Books were as much a part of my childhood as breathing. Bookshelves lined every available wall in our house, filled with books that my mom picked up at used book sales or stores for 25 cents. I read them all, educating myself so thoroughly that I never did a formal study of American history until I reached high school (I was home-educated, so this was an option).
I’ve carried this love of reading with me to this day, though in more recent years I’ve discovered that I don’t always remember as much about a book as I wish I did.
Apparently I’m not alone, because when I stumbled across Andy Matuschak’s article, Why Books Don’t Work, it made sense.
Matuschak argues that, while the modern world is built on the assumption that adults learn best by reading words on a page, we’ve never stopped to ask whether this is actually true. Is reading the most effective medium for conveying information? What might lie beyond reading and books? (And yes, he acknowledges the irony of discussing this subject in written form.)
As I read this article, I couldn’t help but think about the handful of books that have stuck with me to this day. Not the ones that I remember reading with fondness—”Oh, that was a good book”—but the ones I recall vividly, almost as if I’d just closed the cover. It’s a short list—but I don’t think that’s such a bad thing.
Here they are.
The Tipping Point, by Malcolm Gladwell. It’s interesting to note that reading is not one of the methods Gladwell documents as being how ideas spread.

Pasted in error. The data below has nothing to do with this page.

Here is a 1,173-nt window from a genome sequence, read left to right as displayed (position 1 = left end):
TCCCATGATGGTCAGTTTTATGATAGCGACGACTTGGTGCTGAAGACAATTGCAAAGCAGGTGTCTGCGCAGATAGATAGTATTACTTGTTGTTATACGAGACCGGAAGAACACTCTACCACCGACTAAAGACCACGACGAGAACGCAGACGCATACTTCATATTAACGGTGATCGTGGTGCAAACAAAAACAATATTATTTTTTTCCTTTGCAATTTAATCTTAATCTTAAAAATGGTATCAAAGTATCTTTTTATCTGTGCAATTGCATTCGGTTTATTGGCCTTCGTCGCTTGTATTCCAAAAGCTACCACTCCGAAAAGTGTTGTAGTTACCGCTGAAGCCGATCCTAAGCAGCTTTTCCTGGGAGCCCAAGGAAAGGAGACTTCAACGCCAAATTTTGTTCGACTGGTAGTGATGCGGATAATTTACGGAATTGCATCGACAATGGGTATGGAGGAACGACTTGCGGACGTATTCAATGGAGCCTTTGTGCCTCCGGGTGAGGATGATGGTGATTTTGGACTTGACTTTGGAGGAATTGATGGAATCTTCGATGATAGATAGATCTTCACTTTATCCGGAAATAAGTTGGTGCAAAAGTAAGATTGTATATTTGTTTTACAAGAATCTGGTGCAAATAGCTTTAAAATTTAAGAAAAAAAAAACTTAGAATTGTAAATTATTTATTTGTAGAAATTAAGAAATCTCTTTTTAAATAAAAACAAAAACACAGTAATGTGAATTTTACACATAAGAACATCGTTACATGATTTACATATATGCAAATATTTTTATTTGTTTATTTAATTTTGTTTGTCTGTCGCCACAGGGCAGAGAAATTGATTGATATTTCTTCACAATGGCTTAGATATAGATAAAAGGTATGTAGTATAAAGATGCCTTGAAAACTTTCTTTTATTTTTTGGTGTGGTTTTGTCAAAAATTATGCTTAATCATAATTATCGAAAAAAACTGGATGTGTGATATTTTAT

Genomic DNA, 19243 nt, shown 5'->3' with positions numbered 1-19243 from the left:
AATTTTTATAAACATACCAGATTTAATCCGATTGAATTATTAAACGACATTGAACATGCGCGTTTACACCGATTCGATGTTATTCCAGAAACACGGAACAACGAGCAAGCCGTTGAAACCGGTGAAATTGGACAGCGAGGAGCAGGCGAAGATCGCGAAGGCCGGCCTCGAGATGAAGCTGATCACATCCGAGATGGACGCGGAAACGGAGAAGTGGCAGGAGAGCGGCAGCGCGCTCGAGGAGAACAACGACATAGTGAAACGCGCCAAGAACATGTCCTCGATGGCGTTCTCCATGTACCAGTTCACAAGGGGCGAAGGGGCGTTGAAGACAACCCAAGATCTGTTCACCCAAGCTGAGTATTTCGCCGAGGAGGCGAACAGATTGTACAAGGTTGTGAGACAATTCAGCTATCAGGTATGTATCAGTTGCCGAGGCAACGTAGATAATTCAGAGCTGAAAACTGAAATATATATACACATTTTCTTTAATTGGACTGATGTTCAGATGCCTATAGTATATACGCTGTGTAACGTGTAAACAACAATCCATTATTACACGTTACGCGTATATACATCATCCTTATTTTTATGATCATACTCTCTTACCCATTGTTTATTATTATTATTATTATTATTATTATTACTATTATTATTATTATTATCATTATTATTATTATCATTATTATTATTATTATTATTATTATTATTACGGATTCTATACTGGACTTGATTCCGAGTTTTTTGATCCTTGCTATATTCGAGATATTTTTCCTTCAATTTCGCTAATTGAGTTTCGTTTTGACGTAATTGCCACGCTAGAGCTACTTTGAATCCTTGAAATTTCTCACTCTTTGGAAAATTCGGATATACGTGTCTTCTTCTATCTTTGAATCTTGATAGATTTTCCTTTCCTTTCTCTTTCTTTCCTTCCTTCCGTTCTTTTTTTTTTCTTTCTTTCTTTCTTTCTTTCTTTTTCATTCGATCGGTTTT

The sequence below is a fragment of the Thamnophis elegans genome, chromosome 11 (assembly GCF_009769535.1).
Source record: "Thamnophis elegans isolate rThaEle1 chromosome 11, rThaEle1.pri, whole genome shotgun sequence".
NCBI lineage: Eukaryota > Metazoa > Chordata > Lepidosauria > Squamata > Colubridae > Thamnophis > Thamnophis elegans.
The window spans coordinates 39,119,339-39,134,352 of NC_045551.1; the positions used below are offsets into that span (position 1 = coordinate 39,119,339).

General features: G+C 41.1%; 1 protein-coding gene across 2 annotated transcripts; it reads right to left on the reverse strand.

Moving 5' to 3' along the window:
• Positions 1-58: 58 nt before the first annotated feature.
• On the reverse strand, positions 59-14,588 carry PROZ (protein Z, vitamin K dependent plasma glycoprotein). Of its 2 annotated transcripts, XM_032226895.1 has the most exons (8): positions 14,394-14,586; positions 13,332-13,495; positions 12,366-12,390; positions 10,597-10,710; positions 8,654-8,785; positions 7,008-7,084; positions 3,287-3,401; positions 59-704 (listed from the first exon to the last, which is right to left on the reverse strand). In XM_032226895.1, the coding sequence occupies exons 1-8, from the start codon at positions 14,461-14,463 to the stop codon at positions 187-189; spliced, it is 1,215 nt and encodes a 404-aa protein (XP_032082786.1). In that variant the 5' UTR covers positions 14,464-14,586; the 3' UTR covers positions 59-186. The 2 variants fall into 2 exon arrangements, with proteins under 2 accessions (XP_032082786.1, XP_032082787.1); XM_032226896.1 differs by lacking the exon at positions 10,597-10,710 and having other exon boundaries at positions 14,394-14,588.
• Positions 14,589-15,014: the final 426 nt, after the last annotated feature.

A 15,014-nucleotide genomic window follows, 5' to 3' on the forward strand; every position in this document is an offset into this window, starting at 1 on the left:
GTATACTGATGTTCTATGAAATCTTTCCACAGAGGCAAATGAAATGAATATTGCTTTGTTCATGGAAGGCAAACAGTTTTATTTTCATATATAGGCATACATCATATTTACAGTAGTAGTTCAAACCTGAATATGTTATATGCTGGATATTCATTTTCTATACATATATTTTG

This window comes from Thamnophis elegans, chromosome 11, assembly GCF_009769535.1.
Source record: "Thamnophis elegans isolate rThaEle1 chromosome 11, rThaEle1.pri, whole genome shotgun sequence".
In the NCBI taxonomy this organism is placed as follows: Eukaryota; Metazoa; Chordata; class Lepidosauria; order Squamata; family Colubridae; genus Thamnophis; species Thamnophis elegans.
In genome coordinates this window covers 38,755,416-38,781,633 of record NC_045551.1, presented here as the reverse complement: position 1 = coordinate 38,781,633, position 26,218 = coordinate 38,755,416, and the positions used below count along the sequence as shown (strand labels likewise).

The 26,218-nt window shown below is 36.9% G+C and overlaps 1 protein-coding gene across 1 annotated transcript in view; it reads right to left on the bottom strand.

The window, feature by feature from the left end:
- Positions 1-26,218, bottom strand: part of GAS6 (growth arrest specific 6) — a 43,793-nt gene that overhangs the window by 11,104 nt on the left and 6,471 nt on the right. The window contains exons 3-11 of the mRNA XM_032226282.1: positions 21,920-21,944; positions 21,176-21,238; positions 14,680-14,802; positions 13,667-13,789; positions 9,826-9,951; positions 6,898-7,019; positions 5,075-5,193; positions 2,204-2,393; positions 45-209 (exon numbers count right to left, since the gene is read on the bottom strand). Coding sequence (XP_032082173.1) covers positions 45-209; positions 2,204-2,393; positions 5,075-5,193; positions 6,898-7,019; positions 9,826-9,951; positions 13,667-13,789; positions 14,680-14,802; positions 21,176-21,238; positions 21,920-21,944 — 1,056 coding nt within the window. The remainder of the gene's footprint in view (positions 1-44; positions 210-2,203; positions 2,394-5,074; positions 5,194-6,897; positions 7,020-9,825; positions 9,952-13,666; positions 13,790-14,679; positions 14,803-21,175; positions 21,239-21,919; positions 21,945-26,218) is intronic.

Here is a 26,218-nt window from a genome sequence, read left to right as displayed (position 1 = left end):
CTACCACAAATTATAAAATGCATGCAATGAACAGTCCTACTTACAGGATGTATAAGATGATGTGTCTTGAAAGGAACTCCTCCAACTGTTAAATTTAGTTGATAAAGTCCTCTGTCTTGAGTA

Amusing Ourselves to Death, by Neil Postman. “In short, Orwell feared that what we hate will ruin us. Huxley feared that what we love will ruin us. This book is about the possibility that Huxley, not Orwell, was right.” First written in 1985, I think Postman was right.
Chasing the Scream, by Johann Hari. Books don’t make me cry. This one did. This is as much an exposé of the war on drugs (100 years and failing), as it is a discussion of addiction from a very human perspective. Also, Hari’s TED talk.
Love Does, by Bob Goff. Go buy this book.
The Mysterious Island, by Jules Verne. My mom read this aloud to my siblings and me, and I think I remember the story mostly because of the shared experience of reading it together, and the outlandish guesses we made along the way as to what was really happening. (Note: read 20,000 Leagues first. Then go in blind on this one. Trust me.)
What are the books that have stuck with you? Let me know over on Twitter.